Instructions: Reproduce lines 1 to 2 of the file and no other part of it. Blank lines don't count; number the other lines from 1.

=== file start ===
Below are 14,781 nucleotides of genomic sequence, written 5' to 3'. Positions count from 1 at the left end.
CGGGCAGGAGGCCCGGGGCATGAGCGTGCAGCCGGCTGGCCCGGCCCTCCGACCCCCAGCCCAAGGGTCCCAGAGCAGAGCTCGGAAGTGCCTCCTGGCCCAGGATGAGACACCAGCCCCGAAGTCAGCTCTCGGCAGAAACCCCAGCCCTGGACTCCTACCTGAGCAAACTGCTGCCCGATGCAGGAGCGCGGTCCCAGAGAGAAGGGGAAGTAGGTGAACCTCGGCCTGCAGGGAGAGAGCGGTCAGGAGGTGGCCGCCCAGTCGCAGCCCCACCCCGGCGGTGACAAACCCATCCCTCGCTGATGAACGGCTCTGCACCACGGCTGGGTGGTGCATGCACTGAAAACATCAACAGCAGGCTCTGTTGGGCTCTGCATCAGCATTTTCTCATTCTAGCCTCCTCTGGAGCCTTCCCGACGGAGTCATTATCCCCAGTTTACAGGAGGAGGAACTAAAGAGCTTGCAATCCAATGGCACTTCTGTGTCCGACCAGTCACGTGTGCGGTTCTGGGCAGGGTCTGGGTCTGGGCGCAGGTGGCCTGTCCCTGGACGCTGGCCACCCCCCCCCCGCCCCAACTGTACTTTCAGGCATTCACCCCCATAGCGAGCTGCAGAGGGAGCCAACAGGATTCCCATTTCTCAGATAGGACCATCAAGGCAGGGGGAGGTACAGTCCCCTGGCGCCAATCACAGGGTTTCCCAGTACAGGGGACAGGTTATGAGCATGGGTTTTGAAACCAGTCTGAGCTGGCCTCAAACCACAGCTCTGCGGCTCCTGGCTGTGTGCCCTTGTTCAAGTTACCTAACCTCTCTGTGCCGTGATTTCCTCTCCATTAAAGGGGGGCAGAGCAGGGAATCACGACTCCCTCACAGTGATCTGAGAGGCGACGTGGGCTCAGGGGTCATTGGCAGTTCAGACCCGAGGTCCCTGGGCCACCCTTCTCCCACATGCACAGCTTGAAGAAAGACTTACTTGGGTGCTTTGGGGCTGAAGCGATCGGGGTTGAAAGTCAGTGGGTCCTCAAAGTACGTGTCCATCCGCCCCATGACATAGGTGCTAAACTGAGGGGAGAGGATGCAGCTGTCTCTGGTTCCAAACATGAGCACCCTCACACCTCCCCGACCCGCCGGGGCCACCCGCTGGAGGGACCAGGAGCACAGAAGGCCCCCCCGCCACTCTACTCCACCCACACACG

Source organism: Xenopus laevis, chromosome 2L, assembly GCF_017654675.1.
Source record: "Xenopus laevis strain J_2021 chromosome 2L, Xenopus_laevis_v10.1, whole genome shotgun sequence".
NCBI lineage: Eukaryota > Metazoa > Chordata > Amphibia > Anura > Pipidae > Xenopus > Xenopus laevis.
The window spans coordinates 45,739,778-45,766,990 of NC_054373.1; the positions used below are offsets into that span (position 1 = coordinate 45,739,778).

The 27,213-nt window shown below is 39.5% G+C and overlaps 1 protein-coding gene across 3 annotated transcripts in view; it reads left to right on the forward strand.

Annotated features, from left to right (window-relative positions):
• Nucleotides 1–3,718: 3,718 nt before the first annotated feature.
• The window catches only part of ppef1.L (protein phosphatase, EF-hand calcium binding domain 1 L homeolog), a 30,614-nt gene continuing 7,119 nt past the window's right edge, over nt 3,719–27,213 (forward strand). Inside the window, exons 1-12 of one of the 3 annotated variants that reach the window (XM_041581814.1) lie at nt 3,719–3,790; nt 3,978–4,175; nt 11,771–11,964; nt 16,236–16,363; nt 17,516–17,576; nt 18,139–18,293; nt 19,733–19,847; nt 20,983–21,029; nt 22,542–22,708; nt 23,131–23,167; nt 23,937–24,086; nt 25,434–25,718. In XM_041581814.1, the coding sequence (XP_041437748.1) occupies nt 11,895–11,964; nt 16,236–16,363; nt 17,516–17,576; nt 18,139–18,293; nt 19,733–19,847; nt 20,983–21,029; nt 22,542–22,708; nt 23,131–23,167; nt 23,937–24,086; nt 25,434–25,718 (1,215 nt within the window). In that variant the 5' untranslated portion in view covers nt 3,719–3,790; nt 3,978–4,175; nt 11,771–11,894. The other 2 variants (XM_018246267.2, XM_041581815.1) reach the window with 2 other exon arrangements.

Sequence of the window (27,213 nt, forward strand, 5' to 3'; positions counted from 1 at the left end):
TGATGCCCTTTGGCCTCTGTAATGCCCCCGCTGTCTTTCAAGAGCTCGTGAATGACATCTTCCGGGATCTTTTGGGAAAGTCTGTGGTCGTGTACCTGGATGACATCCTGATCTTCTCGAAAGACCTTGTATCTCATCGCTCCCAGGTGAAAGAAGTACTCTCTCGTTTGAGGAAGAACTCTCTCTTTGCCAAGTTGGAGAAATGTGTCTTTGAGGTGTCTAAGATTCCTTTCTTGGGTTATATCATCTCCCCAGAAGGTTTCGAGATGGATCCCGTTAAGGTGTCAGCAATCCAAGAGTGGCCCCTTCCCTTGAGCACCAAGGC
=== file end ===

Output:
Below are 14,781 nucleotides of genomic sequence, written 5' to 3'. Positions count from 1 at the left end.
CGGGCAGGAGGCCCGGGGCATGAGCGTGCAGCCGGCTGGCCCGGCCCTCCGACCCCCAGCCCAAGGGTCCCAGAGCAGAGCTCGGAAGTGCCTCCTGGCCCAGGATGAGACACCAGCCCCGAAGTCAGCTCTCGGCAGAAACCCCAGCCCTGGACTCCTACCTGAGCAAACTGCTGCCCGATGCAGGAGCGCGGTCCCAGAGAGAAGGGGAAGTAGGTGAACCTCGGCCTGCAGGGAGAGAGCGGTCAGGAGGTGGCCGCCCAGTCGCAGCCCCACCCCGGCGGTGACAAACCCATCCCTCGCTGATGAACGGCTCTGCACCACGGCTGGGTGGTGCATGCACTGAAAACATCAACAGCAGGCTCTGTTGGGCTCTGCATCAGCATTTTCTCATTCTAGCCTCCTCTGGAGCCTTCCCGACGGAGTCATTATCCCCAGTTTACAGGAGGAGGAACTAAAGAGCTTGCAATCCAATGGCACTTCTGTGTCCGACCAGTCACGTGTGCGGTTCTGGGCAGGGTCTGGGTCTGGGCGCAGGTGGCCTGTCCCTGGACGCTGGCCACCCCCCCCCCGCCCCAACTGTACTTTCAGGCATTCACCCCCATAGCGAGCTGCAGAGGGAGCCAACAGGATTCCCATTTCTCAGATAGGACCATCAAGGCAGGGGGAGGTACAGTCCCCTGGCGCCAATCACAGGGTTTCCCAGTACAGGGGACAGGTTATGAGCATGGGTTTTGAAACCAGTCTGAGCTGGCCTCAAACCACAGCTCTGCGGCTCCTGGCTGTGTGCCCTTGTTCAAGTTACCTAACCTCTCTGTGCCGTGATTTCCTCTCCATTAAAGGGGGGCAGAGCAGGGAATCACGACTCCCTCACAGTGATCTGAGAGGCGACGTGGGCTCAGGGGTCATTGGCAGTTCAGACCCGAGGTCCCTGGGCCACCCTTCTCCCACATGCACAGCTTGAAGAAAGACTTACTTGGGTGCTTTGGGGCTGAAGCGATCGGGGTTGAAAGTCAGTGGGTCCTCAAAGTACGTGTCCATCCGCCCCATGACATAGGTGCTAAACTGAGGGGAGAGGATGCAGCTGTCTCTGGTTCCAAACATGAGCACCCTCACACCTCCCCGACCCGCCGGGGCCACCCGCTGGAGGGACCAGGAGCACAGAAGGCCCCCCCGCCACTCTACTCCACCCACACACG